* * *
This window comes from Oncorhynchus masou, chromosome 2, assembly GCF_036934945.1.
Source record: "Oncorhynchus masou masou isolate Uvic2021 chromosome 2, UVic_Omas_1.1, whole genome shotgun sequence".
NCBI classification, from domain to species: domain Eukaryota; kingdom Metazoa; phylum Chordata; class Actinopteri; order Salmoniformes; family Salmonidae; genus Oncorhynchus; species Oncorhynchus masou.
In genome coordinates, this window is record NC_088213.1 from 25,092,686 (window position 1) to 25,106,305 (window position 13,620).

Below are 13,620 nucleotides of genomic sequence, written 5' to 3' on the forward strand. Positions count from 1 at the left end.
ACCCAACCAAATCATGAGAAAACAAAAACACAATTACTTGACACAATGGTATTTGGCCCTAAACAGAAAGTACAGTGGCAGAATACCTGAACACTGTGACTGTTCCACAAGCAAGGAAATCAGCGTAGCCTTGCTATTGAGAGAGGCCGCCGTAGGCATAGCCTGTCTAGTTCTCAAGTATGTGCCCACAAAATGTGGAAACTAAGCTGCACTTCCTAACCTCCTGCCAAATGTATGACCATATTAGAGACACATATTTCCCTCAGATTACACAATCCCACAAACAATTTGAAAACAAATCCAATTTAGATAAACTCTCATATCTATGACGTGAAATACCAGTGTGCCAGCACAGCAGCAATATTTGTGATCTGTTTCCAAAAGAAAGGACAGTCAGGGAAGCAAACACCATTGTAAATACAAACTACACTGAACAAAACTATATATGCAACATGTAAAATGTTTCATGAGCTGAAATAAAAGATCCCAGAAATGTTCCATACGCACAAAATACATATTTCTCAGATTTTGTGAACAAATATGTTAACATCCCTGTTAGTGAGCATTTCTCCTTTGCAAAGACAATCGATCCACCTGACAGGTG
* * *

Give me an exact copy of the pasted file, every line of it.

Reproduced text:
This window comes from Oncorhynchus masou, chromosome 2, assembly GCF_036934945.1.
Source record: "Oncorhynchus masou masou isolate Uvic2021 chromosome 2, UVic_Omas_1.1, whole genome shotgun sequence".
NCBI classification, from domain to species: domain Eukaryota; kingdom Metazoa; phylum Chordata; class Actinopteri; order Salmoniformes; family Salmonidae; genus Oncorhynchus; species Oncorhynchus masou.
In genome coordinates, this window is record NC_088213.1 from 25,092,686 (window position 1) to 25,106,305 (window position 13,620).

Below are 13,620 nucleotides of genomic sequence, written 5' to 3' on the forward strand. Positions count from 1 at the left end.
ACCCAACCAAATCATGAGAAAACAAAAACACAATTACTTGACACAATGGTATTTGGCCCTAAACAGAAAGTACAGTGGCAGAATACCTGAACACTGTGACTGTTCCACAAGCAAGGAAATCAGCGTAGCCTTGCTATTGAGAGAGGCCGCCGTAGGCATAGCCTGTCTAGTTCTCAAGTATGTGCCCACAAAATGTGGAAACTAAGCTGCACTTCCTAACCTCCTGCCAAATGTATGACCATATTAGAGACACATATTTCCCTCAGATTACACAATCCCACAAACAATTTGAAAACAAATCCAATTTAGATAAACTCTCATATCTATGACGTGAAATACCAGTGTGCCAGCACAGCAGCAATATTTGTGATCTGTTTCCAAAAGAAAGGACAGTCAGGGAAGCAAACACCATTGTAAATACAAACTACACTGAACAAAACTATATATGCAACATGTAAAATGTTTCATGAGCTGAAATAAAAGATCCCAGAAATGTTCCATACGCACAAAATACATATTTCTCAGATTTTGTGAACAAATATGTTAACATCCCTGTTAGTGAGCATTTCTCCTTTGCAAAGACAATCGATCCACCTGACAGGTG